February 13th is Galentine’s Day, a holiday focused on female friendship. The idea of celebrating female friendship wasn’t new, but Leslie Knope on Parks and Rec gave the event some needed publicity by hosting a Galentine’s Day gathering in an episode in 2010. Since then, the celebration of Galentine’s Day has caught on, and not a moment too soon for moms of tweens and teens.
Leslie Knope’s description of the holiday as “ovaries before brovaries” is funny and true. But a more accurate description for moms of adolescents may be “ovaries before kids’ activities, working, chauffeuring, grocery shopping, cleaning, organizing, volunteering, and the long list of other things on our to do lists.”
It’s no secret (or at least a poorly kept one) that parenting a teen can feel very lonely. That’s true for a variety of reasons, including that we are ridiculously busy, emotionally spent after time on the emotional rollercoaster, protective of our kids’ privacy, and more.
But that means we need our friends now more than ever. I love that Galentine’s Day encourages us to make the time for those relationships and to focus on “ladies celebrating ladies,” as Leslie Knope says.
High school and parenting can both be competitive environments, but that doesn’t mean you have to play that game. Celebrate your friends, and their kids. Remember the phrase that “lighting someone else’s candle won’t make yours any less bright.”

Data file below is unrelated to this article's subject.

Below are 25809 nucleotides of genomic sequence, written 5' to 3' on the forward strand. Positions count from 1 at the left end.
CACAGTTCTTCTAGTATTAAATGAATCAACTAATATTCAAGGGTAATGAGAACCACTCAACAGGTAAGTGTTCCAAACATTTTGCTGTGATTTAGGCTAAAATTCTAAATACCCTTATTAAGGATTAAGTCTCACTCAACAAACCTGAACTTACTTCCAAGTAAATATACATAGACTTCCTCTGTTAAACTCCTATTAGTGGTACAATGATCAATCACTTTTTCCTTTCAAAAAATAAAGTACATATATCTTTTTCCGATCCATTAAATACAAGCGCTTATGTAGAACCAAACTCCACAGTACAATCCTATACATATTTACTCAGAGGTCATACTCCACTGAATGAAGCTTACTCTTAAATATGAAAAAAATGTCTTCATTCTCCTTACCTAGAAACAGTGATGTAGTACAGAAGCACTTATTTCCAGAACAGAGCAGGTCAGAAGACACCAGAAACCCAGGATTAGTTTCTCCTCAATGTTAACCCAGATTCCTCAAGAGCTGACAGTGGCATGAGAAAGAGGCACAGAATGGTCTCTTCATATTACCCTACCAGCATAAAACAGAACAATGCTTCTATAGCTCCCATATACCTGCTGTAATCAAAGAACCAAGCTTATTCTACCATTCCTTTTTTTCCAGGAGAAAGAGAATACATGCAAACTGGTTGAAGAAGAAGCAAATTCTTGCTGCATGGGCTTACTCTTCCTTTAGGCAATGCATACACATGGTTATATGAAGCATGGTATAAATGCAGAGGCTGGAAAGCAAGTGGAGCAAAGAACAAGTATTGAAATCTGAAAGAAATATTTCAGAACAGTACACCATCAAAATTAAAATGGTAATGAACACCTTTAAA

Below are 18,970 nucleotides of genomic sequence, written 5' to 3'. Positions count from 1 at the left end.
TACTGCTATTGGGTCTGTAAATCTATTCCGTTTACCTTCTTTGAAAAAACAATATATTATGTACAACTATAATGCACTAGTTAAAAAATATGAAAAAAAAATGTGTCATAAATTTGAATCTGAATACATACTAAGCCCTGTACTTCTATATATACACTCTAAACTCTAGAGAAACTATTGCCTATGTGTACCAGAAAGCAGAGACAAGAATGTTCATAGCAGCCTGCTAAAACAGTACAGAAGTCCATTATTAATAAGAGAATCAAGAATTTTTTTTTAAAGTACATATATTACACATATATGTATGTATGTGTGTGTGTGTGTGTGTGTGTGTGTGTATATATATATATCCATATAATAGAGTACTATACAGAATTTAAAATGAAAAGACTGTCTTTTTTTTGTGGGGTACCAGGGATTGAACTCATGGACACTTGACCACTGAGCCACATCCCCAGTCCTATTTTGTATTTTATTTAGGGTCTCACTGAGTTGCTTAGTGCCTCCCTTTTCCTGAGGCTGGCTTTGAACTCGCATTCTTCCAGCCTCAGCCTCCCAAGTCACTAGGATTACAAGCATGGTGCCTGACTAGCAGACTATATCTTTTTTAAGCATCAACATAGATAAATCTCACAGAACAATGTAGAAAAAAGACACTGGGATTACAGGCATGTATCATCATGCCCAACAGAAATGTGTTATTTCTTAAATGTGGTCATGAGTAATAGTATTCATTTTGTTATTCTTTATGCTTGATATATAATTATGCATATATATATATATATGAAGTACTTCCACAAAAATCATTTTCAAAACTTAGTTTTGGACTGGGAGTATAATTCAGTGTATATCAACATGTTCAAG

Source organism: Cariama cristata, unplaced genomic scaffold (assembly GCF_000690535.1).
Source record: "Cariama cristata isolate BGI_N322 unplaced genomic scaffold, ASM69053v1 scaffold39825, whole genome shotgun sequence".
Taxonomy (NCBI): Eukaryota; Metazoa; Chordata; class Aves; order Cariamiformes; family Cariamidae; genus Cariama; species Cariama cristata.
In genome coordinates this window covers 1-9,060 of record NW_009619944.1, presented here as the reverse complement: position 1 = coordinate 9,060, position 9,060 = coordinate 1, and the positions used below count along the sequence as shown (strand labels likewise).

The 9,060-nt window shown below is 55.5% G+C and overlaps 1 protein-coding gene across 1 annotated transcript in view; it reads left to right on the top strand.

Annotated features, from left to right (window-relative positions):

Celebrate your friends, and throw a little love their way. Share a favorite quality or two they have that you admire, and if you can do it while passing some chocolate or a tasty beverage, all the better.
Because you know who could use a little extra love?
Moms of tweens and teens.
(And really, science backs this up. Female friendships have a myriad of health benefits which are detailed in this Healthline article.)
Women need to celebrate and support each other, and that’s a lesson that we can help our girls (and guys) learn by example.
Seeing you prioritize your friendships can illustrate to your kids that those relationships are worth time and effort. (That said, of course both time and effort are in short supply for moms of teens. But meeting at a coffee shop or hosting a small gathering with some munchies and a few beverages is easier than it sounds.)
Also, effort now can pay off down the road, when our kids are gone and we have more time to build on the foundations of friendship that we’ve established now.
Galentine’s Day isn’t about being the perfect hostess, it’s about connecting. That can happen anywhere, and regardless of whether there are piles of laundry on the floor. Or it can happen by text and social media with your ladies who are far away.
However it happens, I want my teen to see that friendships are important, no matter what age you are. Galentine’s Day is a good place to start.
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